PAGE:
Bula! (Fiji Time)

Last year, Fiji wasn’t on our travel radar. In fact, none of us knew anything about Fiji when friends offered up an extra bedroom in their hotel (and they were unfortunately unable to make the trip with us). But with free Alaska Air mileage tickets with partners Fiji and Korean Air, and the trip overlapping Thanksgiving and my birthday, we were still game to fly across the Pacific for a week of fun and sun. We were pleasantly surprised by the crystal clear waters, friendly Fijians, and reasonably-priced resorts.  Since Fiji is one of the NY Times 52 places to go in 2018, here is your head start on planning your Fijian getaway.

Fiji is a chain of more than 300 islands, of which around 100 are inhabited. It’s located four hours from New Zealand in the South Pacific. In our research, we quickly learned that Fiji isn’t a place with over-water huts as we all had pictured (you’re thinking of Tahiti or the Maldives). It’s best done as a stop on the way to or from Australia/New Zealand to break up the trip.


We experienced two very different tourist versions of Fiji. One, the mass resorts on the main island of Denaru (close to the international airport). These hotels (Hilton, Sheraton, Westin, etc.) are built on a former mangrove forest, and thus there isn’t much to see in the surrounding waters and they offer what any large resort would minus good beaches. In other words, go to Hawaii or Mexico over Denaru. Stay here while in transit if you arrive late or leave early, but go further afield, and quickly – Fiji shines in its remote locations.

After a few days on Denaru having exhausted the available activities (see below), we decided to book a last minute stay on one of the further afield islands. My criteria was it needed to be small, on a beach, and require a float plane to get to. We hit the jackpot with Viwa, a tiny island of 300 residents with a single resort of 11 villas. It was incredibly affordable for the high end feel and personal touches. The only downside was how short our visit was. Within minutes, we settled into the no shoes, no watch, no phone lifestyle and leaving a few days later was a shock to the system.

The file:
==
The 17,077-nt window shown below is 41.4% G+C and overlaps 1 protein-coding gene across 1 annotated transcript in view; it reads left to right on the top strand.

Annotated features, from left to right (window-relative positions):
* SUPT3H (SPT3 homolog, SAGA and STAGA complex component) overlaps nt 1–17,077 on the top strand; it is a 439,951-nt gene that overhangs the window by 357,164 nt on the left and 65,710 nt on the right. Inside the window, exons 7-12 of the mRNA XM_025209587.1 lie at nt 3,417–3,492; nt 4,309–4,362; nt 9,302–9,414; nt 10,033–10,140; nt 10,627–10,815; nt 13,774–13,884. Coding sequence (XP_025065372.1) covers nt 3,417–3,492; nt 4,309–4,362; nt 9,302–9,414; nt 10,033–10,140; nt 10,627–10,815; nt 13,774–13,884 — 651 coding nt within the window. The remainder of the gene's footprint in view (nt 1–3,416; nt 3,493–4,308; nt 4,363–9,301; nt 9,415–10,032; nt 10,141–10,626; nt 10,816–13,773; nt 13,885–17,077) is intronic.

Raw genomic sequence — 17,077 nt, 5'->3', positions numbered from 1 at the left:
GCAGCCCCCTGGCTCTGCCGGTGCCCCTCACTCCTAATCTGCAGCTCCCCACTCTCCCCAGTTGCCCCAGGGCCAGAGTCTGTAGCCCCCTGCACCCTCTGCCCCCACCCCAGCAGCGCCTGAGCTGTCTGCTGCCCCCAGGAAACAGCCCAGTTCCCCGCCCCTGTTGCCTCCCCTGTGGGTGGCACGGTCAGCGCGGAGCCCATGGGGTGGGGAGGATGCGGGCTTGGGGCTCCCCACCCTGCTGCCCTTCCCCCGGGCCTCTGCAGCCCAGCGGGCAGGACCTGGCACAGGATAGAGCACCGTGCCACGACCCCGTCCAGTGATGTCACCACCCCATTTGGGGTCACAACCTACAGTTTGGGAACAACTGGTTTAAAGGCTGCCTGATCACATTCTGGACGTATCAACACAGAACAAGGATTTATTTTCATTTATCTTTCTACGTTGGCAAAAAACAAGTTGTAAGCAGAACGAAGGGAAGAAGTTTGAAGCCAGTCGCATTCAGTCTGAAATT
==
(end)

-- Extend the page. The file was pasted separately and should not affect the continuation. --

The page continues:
Cooking Class & Market Tour:

A highlight of the trip was my birthday present from Gena, a cooking class and market tour in Nadi. We had the chance to see a real market and learn about daily life on the islands. After the market tour, we headed back to the kitchen in Denaru and each cooked two full meals, one Fijian and one a fusion of Indian/Fijian (there is a heavy Indian influence on Fijian food). Unique to this class, we all made our own meals in individual portions, and they constantly cleaned up around us making for an easy and fun afternoon. See below for some pictures (note the prepared meals were at the market, and not our creations).

For activities while in Denaru, there are the usual boat trips and pool activities. Do try a cava ceremony at your hotel to learn about this island tradition. We did a day trip with Coral Cats – there were multiple snorkeling opportunities, and lunch on a resort island. Even Jerry enjoyed the trip. We had plenty of space on the boat, we saw others that looked much more crowded and less fun.

On Denaru, we primarily ate at the Marina – an outdoor mall where most the tourist restaurants are located and walkable from hotels. Our favorite was the one Fijian restaurant, Nadina Authentic. It featured fresh local seafood and live music. And aside from our cooking class, there was no memorable food in Denaru. One of our last nights, we humored Jerry and ate Chinese food. It was a good value and not horrible (Sentai).

Water activities abound:

Fiji has some of the clearest waters in the world. The diving is beautiful, full of life and the clearest waters I’ve been in. There are also liveaboards which are likely fantastic.


  • Not on Denaru. Go further afield.
  • Viwa: Amazing. We loved it. Everyone has a hut, the food and hospitality are lovely and there is plenty to do for a few days. Every hut has beach chairs, and a hammock right out front. There is a spa on the beach, and the in house diving staff will take you whenever you’d like (I got a private dive, which is likely the norm). Whatever you do, bite the bullet and go to a hotel that requires a flight (and even though you can ferry to Viwa, take the small plane). There are dozens of similar places, and in a return trip it would be fun to do island hopping to try a few.

At Viwa, we did the sunset cruise – it turned into an adorably romantic boat ride for the *three* of us 🙂 The boat was completely decked out in flowers, as were we. We had a fantastic time with a guitar player, singer, and bubbles. It was a fitting end to the great trip.


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